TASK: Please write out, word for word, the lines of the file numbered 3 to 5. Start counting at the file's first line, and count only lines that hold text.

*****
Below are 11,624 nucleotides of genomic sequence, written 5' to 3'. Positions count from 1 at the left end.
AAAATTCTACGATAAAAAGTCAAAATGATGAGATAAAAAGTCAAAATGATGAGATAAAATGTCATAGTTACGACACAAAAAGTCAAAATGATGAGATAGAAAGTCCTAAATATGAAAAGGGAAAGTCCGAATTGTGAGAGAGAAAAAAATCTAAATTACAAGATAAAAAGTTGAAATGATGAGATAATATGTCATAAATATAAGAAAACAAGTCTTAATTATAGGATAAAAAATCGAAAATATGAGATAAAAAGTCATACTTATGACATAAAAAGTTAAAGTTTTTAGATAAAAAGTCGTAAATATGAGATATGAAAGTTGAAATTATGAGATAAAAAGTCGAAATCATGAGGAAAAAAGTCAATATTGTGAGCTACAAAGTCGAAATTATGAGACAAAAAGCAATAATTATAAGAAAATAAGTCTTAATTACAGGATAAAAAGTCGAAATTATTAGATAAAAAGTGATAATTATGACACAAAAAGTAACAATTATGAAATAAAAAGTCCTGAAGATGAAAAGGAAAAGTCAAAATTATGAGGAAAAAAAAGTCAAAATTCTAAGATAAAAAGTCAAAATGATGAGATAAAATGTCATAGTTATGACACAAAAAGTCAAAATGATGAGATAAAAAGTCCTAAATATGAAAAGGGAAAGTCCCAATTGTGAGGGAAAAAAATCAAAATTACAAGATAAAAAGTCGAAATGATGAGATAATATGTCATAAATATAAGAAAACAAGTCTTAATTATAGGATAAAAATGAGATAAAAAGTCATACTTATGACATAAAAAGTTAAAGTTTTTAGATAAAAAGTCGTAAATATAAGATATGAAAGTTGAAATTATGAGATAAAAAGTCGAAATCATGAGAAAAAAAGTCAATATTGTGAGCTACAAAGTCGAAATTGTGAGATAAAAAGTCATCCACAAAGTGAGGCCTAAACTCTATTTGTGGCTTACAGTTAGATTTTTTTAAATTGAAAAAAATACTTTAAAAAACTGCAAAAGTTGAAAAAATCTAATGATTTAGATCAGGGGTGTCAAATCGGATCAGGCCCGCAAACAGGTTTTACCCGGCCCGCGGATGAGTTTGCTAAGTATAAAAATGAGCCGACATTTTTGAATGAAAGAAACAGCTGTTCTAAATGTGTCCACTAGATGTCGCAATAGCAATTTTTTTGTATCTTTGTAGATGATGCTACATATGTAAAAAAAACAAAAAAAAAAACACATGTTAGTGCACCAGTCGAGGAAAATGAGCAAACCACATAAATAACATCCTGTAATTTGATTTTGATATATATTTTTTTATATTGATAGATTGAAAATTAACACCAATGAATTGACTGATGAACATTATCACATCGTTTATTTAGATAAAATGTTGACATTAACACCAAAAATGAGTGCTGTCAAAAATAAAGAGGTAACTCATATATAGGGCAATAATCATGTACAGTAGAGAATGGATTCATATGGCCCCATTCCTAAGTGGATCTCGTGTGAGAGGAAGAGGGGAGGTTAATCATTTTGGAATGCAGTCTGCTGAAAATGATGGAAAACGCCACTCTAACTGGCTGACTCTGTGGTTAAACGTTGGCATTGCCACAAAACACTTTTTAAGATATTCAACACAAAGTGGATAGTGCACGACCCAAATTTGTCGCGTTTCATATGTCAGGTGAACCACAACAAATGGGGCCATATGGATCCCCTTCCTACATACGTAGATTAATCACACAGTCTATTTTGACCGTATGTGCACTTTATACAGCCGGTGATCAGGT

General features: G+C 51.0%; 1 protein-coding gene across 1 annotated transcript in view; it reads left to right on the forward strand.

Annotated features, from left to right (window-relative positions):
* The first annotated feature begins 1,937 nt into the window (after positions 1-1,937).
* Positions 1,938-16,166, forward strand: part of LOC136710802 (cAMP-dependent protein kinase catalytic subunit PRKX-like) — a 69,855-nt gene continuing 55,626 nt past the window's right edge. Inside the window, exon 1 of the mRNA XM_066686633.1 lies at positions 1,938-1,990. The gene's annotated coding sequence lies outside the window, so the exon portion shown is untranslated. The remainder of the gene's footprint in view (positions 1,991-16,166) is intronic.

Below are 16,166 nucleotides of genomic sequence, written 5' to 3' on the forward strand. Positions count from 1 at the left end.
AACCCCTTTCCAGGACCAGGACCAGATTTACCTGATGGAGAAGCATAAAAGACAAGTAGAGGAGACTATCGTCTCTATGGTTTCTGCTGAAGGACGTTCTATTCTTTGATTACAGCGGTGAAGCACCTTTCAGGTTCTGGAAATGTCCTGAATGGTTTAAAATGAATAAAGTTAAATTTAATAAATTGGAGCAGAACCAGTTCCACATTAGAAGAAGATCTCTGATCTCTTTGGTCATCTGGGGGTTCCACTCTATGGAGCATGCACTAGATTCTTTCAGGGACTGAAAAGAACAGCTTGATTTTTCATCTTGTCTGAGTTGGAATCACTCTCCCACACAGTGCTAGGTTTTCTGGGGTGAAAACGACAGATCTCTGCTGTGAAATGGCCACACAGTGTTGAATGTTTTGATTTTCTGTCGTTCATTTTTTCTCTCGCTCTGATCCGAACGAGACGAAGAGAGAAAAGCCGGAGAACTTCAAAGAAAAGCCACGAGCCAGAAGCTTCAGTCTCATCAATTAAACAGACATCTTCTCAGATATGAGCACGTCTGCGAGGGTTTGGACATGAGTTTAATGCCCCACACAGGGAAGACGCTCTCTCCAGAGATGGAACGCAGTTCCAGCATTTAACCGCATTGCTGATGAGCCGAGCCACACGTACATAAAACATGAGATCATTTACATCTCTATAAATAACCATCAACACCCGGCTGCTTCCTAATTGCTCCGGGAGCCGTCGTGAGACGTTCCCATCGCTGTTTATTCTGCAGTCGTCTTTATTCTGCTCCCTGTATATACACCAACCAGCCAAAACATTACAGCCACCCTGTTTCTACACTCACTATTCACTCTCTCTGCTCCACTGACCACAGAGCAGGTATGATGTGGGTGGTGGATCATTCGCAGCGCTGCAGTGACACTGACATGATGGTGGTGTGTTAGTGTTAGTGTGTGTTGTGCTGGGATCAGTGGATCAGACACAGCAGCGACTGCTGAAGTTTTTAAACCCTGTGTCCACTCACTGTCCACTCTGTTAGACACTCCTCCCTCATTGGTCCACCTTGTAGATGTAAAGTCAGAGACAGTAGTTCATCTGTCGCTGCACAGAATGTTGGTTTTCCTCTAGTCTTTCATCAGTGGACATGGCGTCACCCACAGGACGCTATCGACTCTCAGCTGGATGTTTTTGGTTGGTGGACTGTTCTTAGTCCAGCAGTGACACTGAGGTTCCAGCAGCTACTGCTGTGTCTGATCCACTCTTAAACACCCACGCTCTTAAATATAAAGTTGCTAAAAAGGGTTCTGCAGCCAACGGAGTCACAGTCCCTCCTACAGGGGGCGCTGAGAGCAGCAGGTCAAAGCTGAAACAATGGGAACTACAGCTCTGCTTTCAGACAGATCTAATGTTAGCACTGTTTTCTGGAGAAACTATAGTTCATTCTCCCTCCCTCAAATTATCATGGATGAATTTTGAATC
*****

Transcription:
General features: G+C 51.0%; 1 protein-coding gene across 1 annotated transcript in view; it reads left to right on the forward strand.

Annotated features, from left to right (window-relative positions):
* The first annotated feature begins 1,937 nt into the window (after positions 1-1,937).